World energy markets are facing a “red alert,” and there’s more trouble ahead without enough investment going into oil and gas to meet demand, according to a new report by the International Energy Forum (IEF).
“At a time when the global energy crisis calls for more supply, underinvestment in hydrocarbons will be the main reason for supply shortages, higher prices and volatility for the foreseeable future,” said IEF secretary-general Joseph McMonigle.
The IEF represents energy ministers from 71 producing and consuming nations, including Canada, the United States, Germany, China, India, Norway and Saudi Arabia.
New investment in oil and gas production does not contradict efforts to eliminate carbon dioxide emissions but is badly needed to maintain economic stability as policy-makers manage a long-term path to net zero, McMonigle said.
The International Energy Agency projects that while the share of renewable energy in global markets will grow to 26 per cent in 2050 compared to 12 per cent in 2021, the share of oil and gas will remain about the same, at 50 per cent in 2050 compared to 53 per cent in 2021.
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A December 2021 IEF report with IHS Markit found that, in order to ensure affordable prices and sufficient supply to meet demand, world investment in oil and gas would have to increase to pre-COVID-19 levels of US$525 billion per year and stay that high through 2030.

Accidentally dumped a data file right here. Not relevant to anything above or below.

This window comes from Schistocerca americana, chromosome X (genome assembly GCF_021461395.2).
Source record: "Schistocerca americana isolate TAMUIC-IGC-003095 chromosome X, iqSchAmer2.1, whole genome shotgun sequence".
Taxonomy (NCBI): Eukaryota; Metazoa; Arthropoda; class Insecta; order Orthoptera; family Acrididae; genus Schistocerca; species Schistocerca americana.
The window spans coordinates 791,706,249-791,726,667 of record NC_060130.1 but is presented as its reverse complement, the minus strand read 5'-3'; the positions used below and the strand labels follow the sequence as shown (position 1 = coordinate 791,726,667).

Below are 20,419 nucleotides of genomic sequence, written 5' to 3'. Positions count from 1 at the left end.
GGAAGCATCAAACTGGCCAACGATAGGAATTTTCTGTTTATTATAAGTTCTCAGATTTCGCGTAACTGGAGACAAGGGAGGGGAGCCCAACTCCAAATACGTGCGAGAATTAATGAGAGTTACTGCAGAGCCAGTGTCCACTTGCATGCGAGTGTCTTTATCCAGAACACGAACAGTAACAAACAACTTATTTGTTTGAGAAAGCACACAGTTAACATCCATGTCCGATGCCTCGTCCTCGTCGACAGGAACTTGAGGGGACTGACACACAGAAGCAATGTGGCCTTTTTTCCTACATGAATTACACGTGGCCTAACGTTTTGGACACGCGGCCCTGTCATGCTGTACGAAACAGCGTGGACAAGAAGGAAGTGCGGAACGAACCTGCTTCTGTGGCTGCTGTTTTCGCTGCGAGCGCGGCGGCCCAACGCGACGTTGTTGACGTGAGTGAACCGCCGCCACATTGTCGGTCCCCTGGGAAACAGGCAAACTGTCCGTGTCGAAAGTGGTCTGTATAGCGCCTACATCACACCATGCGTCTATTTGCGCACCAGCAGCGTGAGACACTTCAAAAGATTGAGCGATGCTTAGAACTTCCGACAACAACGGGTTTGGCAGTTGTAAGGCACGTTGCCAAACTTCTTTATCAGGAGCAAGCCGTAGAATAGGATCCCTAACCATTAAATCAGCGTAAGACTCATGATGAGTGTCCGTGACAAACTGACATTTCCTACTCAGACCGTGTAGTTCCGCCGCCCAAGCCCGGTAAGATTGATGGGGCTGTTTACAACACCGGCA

But investment in 2021 was depressed for a second consecutive year at $341 billion – nearly 25 per cent below 2019 levels, IEF noted. Meanwhile, oil and gas demand is now near pre-pandemic highs and will continue to rise for the next several years, particularly in developing countries.
Russia’s invasion of Ukraine has added another layer of volatility to the picture.
Of the $525 billion required world investment in oil and gas, IEF said Russia and the Caspian region represented 8.5 per cent or $45 billion in 2030.
With major oil and gas companies announcing complete withdrawals from Russia, declining rates on oil and gas fields will accelerate, further reducing Russian supply. This emphasizes the need to increase oil and gas investment outside Russia, IEF said.
“Energy markets were already tight before the Russian invasion of Ukraine due to the investment crisis and rising demand as the world unlocked from the pandemic,” McMonigle said.
“Based on current data, we see more trouble ahead in the second half of 2022. Commercial and strategic inventories are low, spare production capacity is dwindling, and China and other parts of Asia are expected to end travel restrictions, boosting demand.”
Deborah Jaremko is director of content for the Canadian Energy Centre, an Alberta government corporation funded in part by taxes paid by industry on carbon emissions.
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